Tamale pie is a dish that screams for an update. I mean, it's cornbread and chili all rolled into one! This version uses tender, slow-cooked, shredded skirt steak flavored with layers and layers of aromatics and vegetables for a rich, complex, chili-based stew topped with corn bread flavored with browned butter.
'american' on Serious Eats
Tamale pie is a dish that screams for an update. I mean, it's cornbread and chili all rolled into one! Just imagine how great it could be if we took the time to make a real, deeply flavored, meaty chili from scratch, eschewing the dump-and-stir approach and instead building up layers of spices and aromatics. Now imagine that chili topped with tender, moist, crisp-edged, buttery cornbread with those chili juices seeping up into it as it bakes in the oven. That's the kind of meal I'd love to come home to after a long day out in the cold. Wouldn't you?
Beefaroni, macaroni and beef, chili mac, Johnny Marzetti, or American chop suey, call it what you will, but whatever its origins, there's one thing for sure: the stuff is delicious. Tender pasta with a rich tomato and beef sauce flavored with garlic and oregano, cooked together with onions and peppers, and finished with cheese, this is Italian-American comfort food at its finest. Not only that, but it's a ridiculously easy dish to put together, cooked 100% on the stovetop, and requiring nothing more than a pot, a bowl, and about half an hour of your time.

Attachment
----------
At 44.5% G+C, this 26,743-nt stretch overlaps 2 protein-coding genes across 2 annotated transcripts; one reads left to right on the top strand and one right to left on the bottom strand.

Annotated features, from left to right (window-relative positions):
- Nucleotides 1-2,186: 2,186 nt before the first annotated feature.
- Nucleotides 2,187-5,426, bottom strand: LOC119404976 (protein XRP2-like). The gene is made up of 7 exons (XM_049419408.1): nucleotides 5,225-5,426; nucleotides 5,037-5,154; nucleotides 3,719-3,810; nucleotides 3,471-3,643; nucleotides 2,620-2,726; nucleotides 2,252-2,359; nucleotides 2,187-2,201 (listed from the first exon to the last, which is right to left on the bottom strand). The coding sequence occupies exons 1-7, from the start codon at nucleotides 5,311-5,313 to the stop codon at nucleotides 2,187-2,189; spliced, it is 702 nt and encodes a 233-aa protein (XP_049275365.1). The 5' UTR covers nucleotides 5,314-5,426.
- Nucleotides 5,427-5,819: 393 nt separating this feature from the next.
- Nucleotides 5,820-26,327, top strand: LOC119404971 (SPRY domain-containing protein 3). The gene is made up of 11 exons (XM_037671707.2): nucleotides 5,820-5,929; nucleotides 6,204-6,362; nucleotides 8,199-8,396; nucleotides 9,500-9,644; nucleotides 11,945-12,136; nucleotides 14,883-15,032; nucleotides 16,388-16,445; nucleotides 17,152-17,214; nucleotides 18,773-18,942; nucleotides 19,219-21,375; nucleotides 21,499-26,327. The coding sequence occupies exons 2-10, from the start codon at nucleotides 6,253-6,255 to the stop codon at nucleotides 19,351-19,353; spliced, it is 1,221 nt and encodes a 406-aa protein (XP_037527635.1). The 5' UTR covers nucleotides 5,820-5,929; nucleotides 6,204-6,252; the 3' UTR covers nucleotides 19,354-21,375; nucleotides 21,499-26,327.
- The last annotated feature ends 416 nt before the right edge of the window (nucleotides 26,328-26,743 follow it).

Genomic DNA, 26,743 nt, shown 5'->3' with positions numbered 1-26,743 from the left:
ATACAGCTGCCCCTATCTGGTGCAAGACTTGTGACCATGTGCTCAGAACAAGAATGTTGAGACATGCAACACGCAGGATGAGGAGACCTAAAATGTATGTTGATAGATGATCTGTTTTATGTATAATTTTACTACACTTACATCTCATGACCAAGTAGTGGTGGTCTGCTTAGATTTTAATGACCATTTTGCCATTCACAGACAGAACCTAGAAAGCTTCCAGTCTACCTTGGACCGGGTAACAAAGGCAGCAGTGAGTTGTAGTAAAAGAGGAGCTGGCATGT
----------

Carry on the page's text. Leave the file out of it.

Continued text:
Classic smashed burgers are all about maximizing that deep, brown crust. But I found myself wondering, what if I were to take this to the extreme? Is there a way I could pack even more flavor into a burger? And thus, the ultra-smashed burger was born. Same burger size, but twice the amount of crisp, browned crust.
Creamed corn, made in the slow cooker, is gussied up with cream cheese, American cheese, and crème fraîche.
Having visited Mayfield only three times I can't say whether it's always as lively and friendly as I've seen it. But if my experiences have been any indication, this is a neighborhood spot that's filling a void—it's as successful a bar as a restaurant, gathering place as eatery, with a menu I'd eat from any day of the week.
"I was on a date here last week," said the lady at the table next to ours at Alice's Arbor. We'll summarize for you: the date went well! Perhaps the couple simply had chemistry, but we think this seasonal American restaurant/grocery/cafe on the border of Clinton Hill and Bed-Stuy played a big part. After all, it's a date-tastic place.
When we think of American classics our minds jump to the comforting standbys we grew up with: burgers, fried chicken, meatloaf, chocolate chip cookies, and potato salad. Here are some of our all-time favorites that will never get old no matter how often we eat them.
The innovative and sometimes quirky drinks of The Wayland have catapulted the renovated dive bar into the latest cocktail mecca of the East Village. Chef/co-owner Robert Ceraso has come up with a great selection of shareable plates for his partner Jason Mendenhall's libations.